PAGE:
The Front Porch
Chatham County, Georgia
Interview with Brenda Davis, Director

How are youth referred to your center?  Referrals are made to The Front Porch from the Juvenile Court, self-referrals, Savannah Chatham County Public Schools, local law enforcement, Homeless Authority, Department of Family and Children Services.  We opened doors October 2018 and to date we have served 465 youth and families.

What data and outcomes does does The Front Porch track? We track the number of youth receiving assessments, the number of referrals to behavioral health providers, number of referrals to pro-social activities, number of unduplicated clients referred to The Front Porch, and number of youth completing program in 90 days.  Completion is defined as whether youth and families are connected and engaged in the services.

What is the biggest challenge your assessment center faces? The biggest challenge The Front Porch faced was when the pandemic started. The number of referrals during the beginning of the pandemic (March 2020) decreased our referrals significantly. As a result, a lot of outreach was done to make sure that the community we serve knew we were still open for business. Since then, our referral numbers have been increasingly better; some months even better than the year before.

What is your favorite tool used in an assessment and why? We use the Pediatric Symptoms Checklist assessment tool. It’s a brief questionnaire that helps identify and assess changes in emotional and behavioral problems in children.  I like this tool because it is brief and the questions are youth friendly. Also, the scores determine if clients are at risk for conduct issues, attention problems and issues with anxiety and/or depression. These scores help guide staff with making appropriate referrals.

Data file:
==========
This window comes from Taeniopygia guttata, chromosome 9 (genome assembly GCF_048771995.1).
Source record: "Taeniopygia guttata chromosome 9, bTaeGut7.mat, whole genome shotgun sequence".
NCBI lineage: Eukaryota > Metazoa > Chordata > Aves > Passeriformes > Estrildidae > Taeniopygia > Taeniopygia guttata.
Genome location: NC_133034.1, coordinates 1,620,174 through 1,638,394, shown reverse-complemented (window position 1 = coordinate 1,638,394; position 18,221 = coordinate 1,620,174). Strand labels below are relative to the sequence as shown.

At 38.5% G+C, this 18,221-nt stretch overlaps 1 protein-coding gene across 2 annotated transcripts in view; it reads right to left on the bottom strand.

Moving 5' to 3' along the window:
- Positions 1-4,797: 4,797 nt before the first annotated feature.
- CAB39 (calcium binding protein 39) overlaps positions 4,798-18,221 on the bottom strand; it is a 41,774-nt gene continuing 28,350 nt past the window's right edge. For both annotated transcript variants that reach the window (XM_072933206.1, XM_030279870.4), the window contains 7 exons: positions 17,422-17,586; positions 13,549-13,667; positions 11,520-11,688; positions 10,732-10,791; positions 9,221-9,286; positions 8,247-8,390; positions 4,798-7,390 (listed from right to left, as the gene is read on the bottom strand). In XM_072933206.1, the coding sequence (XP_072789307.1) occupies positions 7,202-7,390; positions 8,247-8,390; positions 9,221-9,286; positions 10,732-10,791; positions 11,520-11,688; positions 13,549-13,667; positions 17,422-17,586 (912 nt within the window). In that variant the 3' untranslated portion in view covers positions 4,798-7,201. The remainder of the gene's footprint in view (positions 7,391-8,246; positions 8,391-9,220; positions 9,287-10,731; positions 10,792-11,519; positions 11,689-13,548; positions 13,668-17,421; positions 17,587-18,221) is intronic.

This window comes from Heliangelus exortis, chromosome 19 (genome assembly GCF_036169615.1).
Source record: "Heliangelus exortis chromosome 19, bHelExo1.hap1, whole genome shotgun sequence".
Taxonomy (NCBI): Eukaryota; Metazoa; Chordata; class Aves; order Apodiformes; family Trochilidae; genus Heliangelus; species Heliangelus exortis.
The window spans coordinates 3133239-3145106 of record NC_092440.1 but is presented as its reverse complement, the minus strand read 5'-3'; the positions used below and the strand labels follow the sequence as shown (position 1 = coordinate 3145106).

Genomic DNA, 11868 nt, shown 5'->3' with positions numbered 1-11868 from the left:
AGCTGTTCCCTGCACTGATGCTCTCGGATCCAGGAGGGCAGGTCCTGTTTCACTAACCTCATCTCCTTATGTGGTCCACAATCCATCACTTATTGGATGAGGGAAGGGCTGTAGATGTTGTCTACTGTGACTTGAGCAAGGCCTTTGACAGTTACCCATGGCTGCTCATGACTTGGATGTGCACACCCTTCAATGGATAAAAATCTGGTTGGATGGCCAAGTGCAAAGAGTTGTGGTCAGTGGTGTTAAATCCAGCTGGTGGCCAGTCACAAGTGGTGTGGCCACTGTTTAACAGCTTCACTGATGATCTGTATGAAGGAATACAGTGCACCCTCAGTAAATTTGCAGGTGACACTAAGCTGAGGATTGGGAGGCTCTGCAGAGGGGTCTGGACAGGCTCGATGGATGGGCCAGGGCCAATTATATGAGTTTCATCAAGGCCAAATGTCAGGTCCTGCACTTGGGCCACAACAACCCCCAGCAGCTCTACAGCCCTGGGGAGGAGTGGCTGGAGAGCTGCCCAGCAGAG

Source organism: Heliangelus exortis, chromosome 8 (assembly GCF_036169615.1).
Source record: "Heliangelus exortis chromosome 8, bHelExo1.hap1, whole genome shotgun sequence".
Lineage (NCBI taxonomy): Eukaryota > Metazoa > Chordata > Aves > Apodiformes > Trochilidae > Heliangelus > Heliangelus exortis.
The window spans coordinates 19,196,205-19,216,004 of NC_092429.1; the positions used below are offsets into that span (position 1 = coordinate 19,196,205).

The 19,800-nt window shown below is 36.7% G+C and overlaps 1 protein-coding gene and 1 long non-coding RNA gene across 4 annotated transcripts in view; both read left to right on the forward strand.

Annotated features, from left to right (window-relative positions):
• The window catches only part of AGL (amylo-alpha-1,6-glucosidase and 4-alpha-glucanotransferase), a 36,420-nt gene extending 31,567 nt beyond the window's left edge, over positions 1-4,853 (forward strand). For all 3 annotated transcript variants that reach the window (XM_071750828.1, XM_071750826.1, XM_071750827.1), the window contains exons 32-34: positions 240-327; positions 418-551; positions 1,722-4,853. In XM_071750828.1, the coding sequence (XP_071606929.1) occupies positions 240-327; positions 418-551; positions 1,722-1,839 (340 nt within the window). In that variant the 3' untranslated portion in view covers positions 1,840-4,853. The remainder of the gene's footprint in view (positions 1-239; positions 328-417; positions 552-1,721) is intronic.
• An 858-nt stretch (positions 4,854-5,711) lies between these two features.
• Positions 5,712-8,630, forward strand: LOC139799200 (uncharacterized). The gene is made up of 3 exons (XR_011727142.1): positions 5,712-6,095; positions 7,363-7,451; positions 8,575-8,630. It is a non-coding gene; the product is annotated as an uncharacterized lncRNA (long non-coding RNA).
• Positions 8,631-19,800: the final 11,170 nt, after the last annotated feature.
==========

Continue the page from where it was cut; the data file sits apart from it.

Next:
What is the process your center uses to ensure youth are connected and matched with services after an assessment? Based on the outcome of the screening & assessments, to include whatever families say they need, referrals are sent out to appropriate providers. Once a week, a collaborative meeting is held with all involved parties (i.e. all case managers, mental health/medical providers, educational advocate, Juvenile Court) to discuss referrals and brainstorm around any additional needs.

How does your center divert youth from the JJ system? The Front Porch is a Risk Reduction Program established to divert youth who would otherwise be referred to the Court for delinquency, dependency, and Children in Need of Services (CHINS). The Juvenile Court has a Diversion Program where Probation staff review cases weekly to determine what cases can be diverted to The Front Porch. In addition, we educate our law enforcement partners on using their discretion to divert cases from JJ and making referrals to The Front Porch.

What are you looking forward to most with the development of the NAC? I am looking forward to the networking and brainstorming with other assessment centers as to how they operate. The Front Porch is in the process of developing a Standard Operating Procedure which will outline the referral process which includes timelines to completing screening and assessment so that we can engage children and families quickly and link them to services as expeditiously as possible. I look forward to talking with other centers as to whether they have a case management system and a tool to evaluate outcomes.

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